After reading his piece and reviewing his various proposals, I am heavily in the NO camp with regard to his more extreme ideas. Part of this comes from being a baseball traditionalist…I’ve always been resistant to change in Major League Baseball, and love all the quirks that are part of the game (like the AL’s designated hitter rule). I was heavily against inter-league play at the time it was introduced, fearing that it was a temporary gimmick that would cause more harm than good when it would be eventually repealed. Plus, I would argue, that’s what makes the World Series so special. I was wrong in this case; interleague play is here to stay and I love seeing the AL teams come through Chavez Ravine each year. And the World Series hasn’t lost its luster as a result.
Rosenthal’s argument on radical realignment is based primarily on the competitive imbalance in the AL East, with the domination of the Yankees and Red Sox over their opponents:
“The Yankees and Red Sox will remain financial super-powers for the foreseeable future. Even scarier, both teams have become so efficient, they eliminated any intellectual edge that certain low-revenue teams had gained.”
“If all clubs possess similar brainpower, then dollars become decisive, dooming the AL East also-rans. A cynic might suggest they would be better off pocketing revenue-sharing money than trying to compete.”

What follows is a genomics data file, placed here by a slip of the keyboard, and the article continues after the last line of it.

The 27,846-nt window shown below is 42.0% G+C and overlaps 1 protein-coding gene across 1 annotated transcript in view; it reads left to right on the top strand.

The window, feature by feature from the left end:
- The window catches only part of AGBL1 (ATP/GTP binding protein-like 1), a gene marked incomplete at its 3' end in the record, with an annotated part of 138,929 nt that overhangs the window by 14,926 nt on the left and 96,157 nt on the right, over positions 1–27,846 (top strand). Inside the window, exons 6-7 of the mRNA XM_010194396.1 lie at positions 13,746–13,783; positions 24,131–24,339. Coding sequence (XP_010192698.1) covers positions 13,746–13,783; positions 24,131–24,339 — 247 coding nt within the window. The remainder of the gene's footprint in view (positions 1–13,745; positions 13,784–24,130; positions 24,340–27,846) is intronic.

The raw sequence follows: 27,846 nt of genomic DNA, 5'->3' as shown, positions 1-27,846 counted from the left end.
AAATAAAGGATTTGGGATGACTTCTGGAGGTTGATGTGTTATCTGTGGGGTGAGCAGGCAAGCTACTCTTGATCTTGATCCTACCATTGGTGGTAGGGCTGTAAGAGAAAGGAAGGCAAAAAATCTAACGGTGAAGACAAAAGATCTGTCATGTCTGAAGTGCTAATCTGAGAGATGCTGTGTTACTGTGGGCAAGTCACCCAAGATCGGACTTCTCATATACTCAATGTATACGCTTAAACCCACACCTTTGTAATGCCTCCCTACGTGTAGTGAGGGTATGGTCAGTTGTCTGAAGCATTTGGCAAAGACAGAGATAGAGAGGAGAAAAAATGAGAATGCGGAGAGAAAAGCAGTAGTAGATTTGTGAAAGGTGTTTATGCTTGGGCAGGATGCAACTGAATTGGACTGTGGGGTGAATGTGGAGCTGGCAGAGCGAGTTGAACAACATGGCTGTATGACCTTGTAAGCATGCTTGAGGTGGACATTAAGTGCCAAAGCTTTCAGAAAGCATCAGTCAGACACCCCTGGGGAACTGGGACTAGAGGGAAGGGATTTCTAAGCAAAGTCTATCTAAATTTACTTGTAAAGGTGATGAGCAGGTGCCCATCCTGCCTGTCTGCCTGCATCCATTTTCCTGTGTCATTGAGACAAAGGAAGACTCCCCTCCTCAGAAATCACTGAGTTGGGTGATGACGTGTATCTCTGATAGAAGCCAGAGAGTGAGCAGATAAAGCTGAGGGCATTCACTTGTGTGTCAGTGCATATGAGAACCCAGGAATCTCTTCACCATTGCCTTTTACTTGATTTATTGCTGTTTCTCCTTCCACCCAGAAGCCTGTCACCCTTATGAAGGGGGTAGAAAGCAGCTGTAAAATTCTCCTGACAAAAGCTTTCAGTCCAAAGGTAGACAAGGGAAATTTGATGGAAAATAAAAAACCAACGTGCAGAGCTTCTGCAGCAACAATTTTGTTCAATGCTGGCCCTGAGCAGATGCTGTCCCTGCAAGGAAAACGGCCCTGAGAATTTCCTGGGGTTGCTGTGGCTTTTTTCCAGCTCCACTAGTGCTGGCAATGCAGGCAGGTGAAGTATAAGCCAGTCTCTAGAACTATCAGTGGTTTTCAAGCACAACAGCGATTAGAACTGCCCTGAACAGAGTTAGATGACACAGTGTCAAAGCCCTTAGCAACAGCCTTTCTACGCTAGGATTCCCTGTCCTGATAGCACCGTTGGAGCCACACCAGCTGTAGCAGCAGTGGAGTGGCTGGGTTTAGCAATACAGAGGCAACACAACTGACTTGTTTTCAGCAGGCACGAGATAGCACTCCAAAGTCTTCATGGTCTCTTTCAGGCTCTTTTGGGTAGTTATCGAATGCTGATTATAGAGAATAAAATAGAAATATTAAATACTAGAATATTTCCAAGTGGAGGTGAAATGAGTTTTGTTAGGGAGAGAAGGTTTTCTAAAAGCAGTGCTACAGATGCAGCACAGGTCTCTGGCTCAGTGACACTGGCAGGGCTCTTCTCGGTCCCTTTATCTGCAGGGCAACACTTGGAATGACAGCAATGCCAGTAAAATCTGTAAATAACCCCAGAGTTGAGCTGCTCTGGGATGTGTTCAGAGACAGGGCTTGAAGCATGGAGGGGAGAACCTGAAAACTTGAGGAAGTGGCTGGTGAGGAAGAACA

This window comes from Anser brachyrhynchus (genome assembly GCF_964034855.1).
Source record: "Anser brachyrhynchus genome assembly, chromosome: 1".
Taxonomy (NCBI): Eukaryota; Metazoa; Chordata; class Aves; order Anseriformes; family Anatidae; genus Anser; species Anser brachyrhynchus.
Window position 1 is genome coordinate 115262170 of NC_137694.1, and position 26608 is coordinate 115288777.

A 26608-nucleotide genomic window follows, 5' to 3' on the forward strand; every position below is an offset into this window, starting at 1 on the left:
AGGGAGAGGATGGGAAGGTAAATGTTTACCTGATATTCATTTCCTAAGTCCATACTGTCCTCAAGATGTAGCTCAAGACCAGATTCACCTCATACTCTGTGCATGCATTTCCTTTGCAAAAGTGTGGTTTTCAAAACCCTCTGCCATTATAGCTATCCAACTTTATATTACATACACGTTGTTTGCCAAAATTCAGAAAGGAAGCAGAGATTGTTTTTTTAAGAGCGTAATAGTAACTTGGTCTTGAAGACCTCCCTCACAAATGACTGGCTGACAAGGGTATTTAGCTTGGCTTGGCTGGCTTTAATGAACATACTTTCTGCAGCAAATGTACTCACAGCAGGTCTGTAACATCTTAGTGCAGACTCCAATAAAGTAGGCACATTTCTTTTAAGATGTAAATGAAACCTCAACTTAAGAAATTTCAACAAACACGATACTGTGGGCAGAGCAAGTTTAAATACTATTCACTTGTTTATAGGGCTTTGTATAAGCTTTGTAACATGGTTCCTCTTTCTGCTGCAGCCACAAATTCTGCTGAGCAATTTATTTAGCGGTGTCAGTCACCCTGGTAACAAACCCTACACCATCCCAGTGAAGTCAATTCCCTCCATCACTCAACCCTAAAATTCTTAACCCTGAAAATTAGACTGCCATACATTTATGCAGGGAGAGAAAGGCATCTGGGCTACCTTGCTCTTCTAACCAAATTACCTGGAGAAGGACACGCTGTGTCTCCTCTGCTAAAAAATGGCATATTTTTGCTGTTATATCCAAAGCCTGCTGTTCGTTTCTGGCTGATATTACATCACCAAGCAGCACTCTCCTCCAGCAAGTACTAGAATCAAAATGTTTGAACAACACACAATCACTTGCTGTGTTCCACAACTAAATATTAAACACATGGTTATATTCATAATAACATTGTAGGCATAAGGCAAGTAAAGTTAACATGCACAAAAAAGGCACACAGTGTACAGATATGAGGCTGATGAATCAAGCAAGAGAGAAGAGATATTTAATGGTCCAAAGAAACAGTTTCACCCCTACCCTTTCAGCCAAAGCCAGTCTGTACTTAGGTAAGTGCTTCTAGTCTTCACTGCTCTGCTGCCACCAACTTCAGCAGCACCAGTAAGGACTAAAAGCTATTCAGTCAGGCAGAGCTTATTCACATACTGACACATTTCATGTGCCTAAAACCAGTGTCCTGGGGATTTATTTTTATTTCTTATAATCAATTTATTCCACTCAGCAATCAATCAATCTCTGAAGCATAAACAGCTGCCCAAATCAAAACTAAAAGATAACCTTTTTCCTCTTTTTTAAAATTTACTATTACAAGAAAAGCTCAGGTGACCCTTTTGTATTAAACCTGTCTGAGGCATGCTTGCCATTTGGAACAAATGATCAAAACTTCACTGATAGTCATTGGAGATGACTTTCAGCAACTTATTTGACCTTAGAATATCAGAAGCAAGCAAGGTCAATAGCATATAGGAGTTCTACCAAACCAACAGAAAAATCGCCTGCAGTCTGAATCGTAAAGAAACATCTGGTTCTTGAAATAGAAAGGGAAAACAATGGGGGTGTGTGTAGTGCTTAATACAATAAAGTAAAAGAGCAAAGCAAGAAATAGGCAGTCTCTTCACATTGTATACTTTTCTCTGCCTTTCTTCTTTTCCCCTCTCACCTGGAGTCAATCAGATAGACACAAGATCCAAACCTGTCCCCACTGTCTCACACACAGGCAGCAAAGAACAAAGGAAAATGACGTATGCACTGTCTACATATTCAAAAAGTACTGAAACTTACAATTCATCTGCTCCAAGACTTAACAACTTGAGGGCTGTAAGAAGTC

Ok, fine; obviously there is a severe financial chasm that exists between the high and low-revenue clubs. I could be on board with potentially making some limited shifts in the AL East to address the issue, but where I disagree is Rosenthal’s solution of blowing up all the divisions in favor of prioritizing regional rivalries which he says draws more fans. I would argue that the scarcity of these games is what fans love and what matters most is how the teams are performing. Is there more buzz about Lakers-Clippers games than Dodgers-Angels games? Not when one team is consistently mediocre (unless you’re the Clippers). It’s just another game. Dodgers-Angels games just feel different…they almost have a playoff feel to them with fans from both sides excessively energized, and I wouldn’t want to lose that.
Rosenthal makes some interesting points about competitive balance and the financial benefits from moving the Red Sox to another division (presumably the AL Central) and moving one team from the AL Central to the AL East (he suggests the Tigers, which I’m sure makes Rosenthal persona non grata in Detroit right about now).
If competitive imbalance is truly a problem, I’d be more in favor of looking at scheduling and weighting teams’ opponents for the upcoming season based on how they finish the current season, like the NFL tries to do. Win the World Series, and you’re playing the toughest out-of-division schedule the following year.
Fortunately Bud Selig doesn’t seem too interested in Ken’s theories, so radical realignment appears to be just the musings of a baseball reporter with too much time on his hands during Spring Training.